An article by JoelSpolsky
(The previous link, http://joel.editthispage.com/stories/storyReader$31
, appears to be dead.)
The scheduling process Joel describes is similar to the ExtremeProgramming PlanningGame
, although it presumes WaterFall
-style development. A few of the ideas presented are:
- Only the programmer who is going to write the code can schedule it
- Pick very fine grained tasks ("Your tasks should be measured in hours, not days.")
- Keep track of the original and current estimate
- Never, ever let managers tell programmers to reduce an estimate
- A schedule is like wood blocks. If you have a bunch of wood blocks, and you can't fit them into a box, you have two choices: get a bigger box, or remove some blocks. If you thought you could ship in 6 months, but you have 12 months on the schedule, you are either going to have to delay shipping, or find some features to delete. You just can't shrink the blocks, and if you pretend you can, then you are merely depriving yourself of a useful opportunity to actually see into the future by lying to yourself about what you see there.
For those who'd prefer not to use Excel (as decribed in Joel's article) here is an XML/XSL version that can render in a web browser (Firefox/Opera/IE/Safari)
The idea is to spend less time playing with the schedule and more time working. Using a browser to render makes it more accesible and can simplify document control.
There is always the question of whether the blocks are of the right size. Many BigProjects?
seem to define one gigantic block of wood the size of an office building. No-one has a box that big.
If you can chop the blocks up small enough, you can be very clever about which ones go in this release's box, and which wait until the next. And if you make sure that each block represents a HorizontalStripe
across the application, you can actually package up meaningful releases that real people can use.
Then, of course, there is always the option of grinding the blocks into sawdust and using an industrial press to force them to fit. <g> -- BillBarnett
My secret to scheduling in a government contract environment.
- Schedule the writing, review, and delivery of the required documentation.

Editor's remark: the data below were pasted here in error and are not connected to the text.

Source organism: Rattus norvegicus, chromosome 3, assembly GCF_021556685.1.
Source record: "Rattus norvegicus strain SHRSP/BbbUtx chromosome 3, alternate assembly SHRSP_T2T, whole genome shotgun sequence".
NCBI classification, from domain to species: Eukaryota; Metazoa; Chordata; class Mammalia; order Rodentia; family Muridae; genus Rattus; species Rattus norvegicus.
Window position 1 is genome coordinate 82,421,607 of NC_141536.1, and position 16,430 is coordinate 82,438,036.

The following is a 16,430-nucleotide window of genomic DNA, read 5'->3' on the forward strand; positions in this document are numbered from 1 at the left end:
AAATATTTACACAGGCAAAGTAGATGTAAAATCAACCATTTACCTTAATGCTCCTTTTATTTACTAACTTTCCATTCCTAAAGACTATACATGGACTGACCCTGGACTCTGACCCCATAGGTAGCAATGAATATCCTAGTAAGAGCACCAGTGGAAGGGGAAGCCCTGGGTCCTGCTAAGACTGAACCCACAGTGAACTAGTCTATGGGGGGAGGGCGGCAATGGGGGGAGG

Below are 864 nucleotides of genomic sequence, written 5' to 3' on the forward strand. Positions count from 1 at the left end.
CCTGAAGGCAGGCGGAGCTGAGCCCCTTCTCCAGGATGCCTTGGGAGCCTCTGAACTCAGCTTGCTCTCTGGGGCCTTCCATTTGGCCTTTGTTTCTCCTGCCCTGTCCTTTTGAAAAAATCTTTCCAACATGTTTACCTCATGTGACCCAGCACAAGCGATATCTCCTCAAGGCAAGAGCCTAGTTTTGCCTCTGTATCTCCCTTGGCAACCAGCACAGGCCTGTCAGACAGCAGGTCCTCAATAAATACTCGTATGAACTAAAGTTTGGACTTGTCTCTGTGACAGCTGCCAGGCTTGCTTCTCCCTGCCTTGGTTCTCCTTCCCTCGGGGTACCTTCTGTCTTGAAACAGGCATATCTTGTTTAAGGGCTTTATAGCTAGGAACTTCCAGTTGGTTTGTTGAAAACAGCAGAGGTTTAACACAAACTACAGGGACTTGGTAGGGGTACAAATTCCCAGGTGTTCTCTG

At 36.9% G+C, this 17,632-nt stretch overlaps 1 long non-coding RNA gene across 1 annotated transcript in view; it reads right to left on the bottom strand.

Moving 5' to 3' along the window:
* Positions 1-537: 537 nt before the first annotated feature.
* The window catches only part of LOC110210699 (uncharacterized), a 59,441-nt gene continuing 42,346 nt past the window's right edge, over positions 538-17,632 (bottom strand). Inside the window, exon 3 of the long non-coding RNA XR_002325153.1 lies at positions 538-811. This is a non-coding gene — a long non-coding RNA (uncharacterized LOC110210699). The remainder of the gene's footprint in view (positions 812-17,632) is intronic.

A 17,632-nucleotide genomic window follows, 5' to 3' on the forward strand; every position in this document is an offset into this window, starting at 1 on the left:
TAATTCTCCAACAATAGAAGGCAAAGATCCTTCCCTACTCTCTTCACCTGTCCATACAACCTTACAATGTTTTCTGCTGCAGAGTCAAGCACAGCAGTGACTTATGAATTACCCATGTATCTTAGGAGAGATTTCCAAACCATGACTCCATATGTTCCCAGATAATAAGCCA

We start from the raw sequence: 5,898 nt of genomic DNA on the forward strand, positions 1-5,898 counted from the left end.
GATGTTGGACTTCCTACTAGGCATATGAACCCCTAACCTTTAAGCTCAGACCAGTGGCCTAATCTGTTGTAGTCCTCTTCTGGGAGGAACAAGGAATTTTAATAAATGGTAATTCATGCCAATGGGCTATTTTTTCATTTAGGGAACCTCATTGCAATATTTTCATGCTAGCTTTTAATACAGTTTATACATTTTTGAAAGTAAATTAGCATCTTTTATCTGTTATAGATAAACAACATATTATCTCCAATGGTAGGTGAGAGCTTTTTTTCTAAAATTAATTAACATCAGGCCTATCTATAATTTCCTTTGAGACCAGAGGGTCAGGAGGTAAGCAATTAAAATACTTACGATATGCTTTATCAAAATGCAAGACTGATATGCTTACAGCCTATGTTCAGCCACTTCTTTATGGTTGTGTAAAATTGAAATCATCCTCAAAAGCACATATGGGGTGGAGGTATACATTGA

- Identify the key features for a release.
- Do a rough estimate of the time for each key feature.
- Lay out the key features linearly and cut the key features falling after the end of the documentation schedule.
- Add a handful of low priority fill in features.
This provides your schedule. Now to meet it
Someone noted that making documentation and coding parallel seems highly inefficient. Some might argue that it's much more efficient to document that which is already coded, and which the documenters can see and use.
- Starting coding and documentation in parallel.
- Implement the key features in parallel as much as man power permits.
- Add or remove low priority fill in features to deliver the schedule on time.
The environment I am in requires much sequential formal documentation, and each document has its own review and approval cycle. In theory, we are to produce a Functional Requirements Document, Test Plan, System Design Document, then begin coding, then produce a Test Analysis Report, a Release Contents Document, a User Manual, and then turn over the software for independent test.
The documentation takes 4 - 6 months to generate and get approved, assuming no development time. The documentation effort really requires 1 - 2 people (3 in a pinch), and with a total staff of 9, I would have a lot of people sitting around surfing the web while the documentation is being produced. My projects are tracked and funded based on the document deliveries; strangely, the software is not a contract deliverable.
I don't claim this is the most efficient method of producing software, nor defend it, but this is the environment I must produce for. I am sure there are a significant number of managers and developers in similar environments.